How to Talk to a Micro-Publisher Without Sounding Like a Jerk

I keep having a certain type of interaction at comic and zine
festivals, and it’s gotten under my skin. I know Complaining on the
Internet is our national pastime, but I try not to indulge too much.
So I hope you’ll forgive my mini rant. 


There is a certain way that our community interact with people who are primarily publishers, not content creators. In this community, the creator
is number one. They’re our heroes (they’re my heroes too). Sure, I have my publisher/editor heroes Françoise Mouly, Chris Oliveros, and Eric Reynolds, to name a few).  But there is no match for the reverence I have for Dan Clowes or Lynda Barry. And that’s ok. It’s the job of a publisher to champion the author, and to do that well we have to disappear a little. We’re not the star,
and that’s ok.

But, this does not mean that the role of the publisher, even the very small
publisher, doesn’t matter or doesn’t exist. This is a real job. It
requires effort and skill. There is an investment of time and money.
We’re playing a crucial part in making these books exist in the world.

Last weekend I told a festival attendee I was a micro-publisher. This
is how I said it: “I’m a micro-publisher.”  He laughed in my face and
said, “I’m sorry, but you sounded so serious.”

Hello, my name is Robyn Chapman and I am very serious.
You must not 
know me very well if you don’t know this already.

And yeah, I’m serious about micro-publishing. It’s my number one
creative endeavor. Most of my free time is devoted to it. A
significant portion of my annual income goes towards it. I report it on
my taxes. It’s a real job, and it’s not easy.

(Dear laughing guy, I know you didn’t mean anything by it. I’m sure
you’re a nice fellow. I laugh nervously sometimes, and I don’t mean
it. No hard feelings. We are all brothers.)

This interaction got me thinking about the others I’ve had with customers, and how they sometimes don’t know what to make of what I do. I try to explain it, but often they don’t looks satisfied.  So I made this handy guide that will help us both communicate (I emphasize both, because I’m guilty of slighting myself too). The following are a list of statements I’ve heard at conventions, followed by how they make me feel and how I’m trying to respond to them.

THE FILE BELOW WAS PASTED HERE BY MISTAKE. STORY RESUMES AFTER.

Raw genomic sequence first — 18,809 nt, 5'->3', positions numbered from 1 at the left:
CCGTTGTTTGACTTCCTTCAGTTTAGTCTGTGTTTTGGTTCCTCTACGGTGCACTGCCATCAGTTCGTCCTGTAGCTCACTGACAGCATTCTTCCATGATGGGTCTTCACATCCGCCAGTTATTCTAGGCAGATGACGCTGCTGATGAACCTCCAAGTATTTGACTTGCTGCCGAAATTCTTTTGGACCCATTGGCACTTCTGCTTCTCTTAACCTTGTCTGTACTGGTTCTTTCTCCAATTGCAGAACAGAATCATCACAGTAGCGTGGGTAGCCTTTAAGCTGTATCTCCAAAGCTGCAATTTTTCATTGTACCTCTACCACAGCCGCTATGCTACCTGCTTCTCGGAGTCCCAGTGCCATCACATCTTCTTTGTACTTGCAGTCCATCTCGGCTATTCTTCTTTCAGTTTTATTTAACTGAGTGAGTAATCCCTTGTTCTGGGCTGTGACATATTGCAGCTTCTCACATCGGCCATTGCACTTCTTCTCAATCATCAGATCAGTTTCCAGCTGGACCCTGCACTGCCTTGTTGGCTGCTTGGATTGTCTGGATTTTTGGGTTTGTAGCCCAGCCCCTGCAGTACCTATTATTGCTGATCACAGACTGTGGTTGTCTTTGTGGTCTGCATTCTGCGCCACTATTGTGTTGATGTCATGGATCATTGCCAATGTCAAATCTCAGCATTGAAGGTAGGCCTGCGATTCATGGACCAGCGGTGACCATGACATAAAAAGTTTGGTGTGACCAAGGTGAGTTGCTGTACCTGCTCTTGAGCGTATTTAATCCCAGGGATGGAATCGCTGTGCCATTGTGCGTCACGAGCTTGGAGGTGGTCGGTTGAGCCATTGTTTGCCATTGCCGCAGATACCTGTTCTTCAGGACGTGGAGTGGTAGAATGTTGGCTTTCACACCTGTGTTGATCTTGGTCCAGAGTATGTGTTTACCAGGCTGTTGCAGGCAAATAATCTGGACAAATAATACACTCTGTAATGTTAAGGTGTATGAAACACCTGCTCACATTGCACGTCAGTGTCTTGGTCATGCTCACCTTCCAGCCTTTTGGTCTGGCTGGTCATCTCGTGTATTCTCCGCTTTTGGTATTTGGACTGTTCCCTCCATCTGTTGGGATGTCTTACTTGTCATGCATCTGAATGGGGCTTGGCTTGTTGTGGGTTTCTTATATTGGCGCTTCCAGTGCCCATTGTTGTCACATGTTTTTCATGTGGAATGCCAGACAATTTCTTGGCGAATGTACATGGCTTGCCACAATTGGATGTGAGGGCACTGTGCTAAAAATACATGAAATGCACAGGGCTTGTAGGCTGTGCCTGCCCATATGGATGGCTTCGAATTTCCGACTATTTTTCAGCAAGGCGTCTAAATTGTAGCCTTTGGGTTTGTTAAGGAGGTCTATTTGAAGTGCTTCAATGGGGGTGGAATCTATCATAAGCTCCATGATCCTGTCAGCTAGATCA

You: “Are these your books?”

Well, they are my books. I own them. But I think what you’re really mean is, am I the author.

Me: “I published these books.”


You: “I really like your art style here.”

I told you I’m the publisher and you assumed I’m the author, but that’s ok. That’s sometimes the case with small press comics. Sometimes, but not always.

Me: “Thanks, but I’m the publisher. Gretta Johnson is the artist.”


You: “Oh, you’re the printer.”
NOTE: never say this.

Me: …
(I can’t figure out the right response to this. Please send your suggestions.)

Maybe I am the printer. THERE’S NOTHING WRONG WITH BEING THE PRINTER. Some of my favorite micro-publishers (Oily, Pegacorn, Good Pals, La Mano, etc.) own their presses. They are the printer. I do the screen printing on my books, so hey, even I’m the printer. But more importantly, I am the publisher. These books didn’t arrive fully-formed, ready for me to push the button on the printer.

I would think that most book lovers understand (more or less) what a publishing house does. But maybe that’s not fair. I don’t understand how automobiles are made. I don’t know what a sous-chef does. We all have our blind spots, and that’s ok.

But, if you do understand (more or less) what a publishing house does, then you understand me. I do the same stuff, but on a much smaller scale.


You: “But where are the books by you?”


Me: “Right now I’m primarily devoted to micro-publishing. But I’m working on a comic of my own, too. I hope to finish it this year.”

(See how I didn’t apologize for not having produced any new comics? I never talk this way in real life, but I’m going to start.)


You: “But I thought you were a cartoonist.”

Fuck you, dude.

Me: …

I hope I don’t have to tell you never to say this. It’s kind of the worst thing in world to say to someone like me. But it wouldn’t be on this list if I hadn’t heard it before.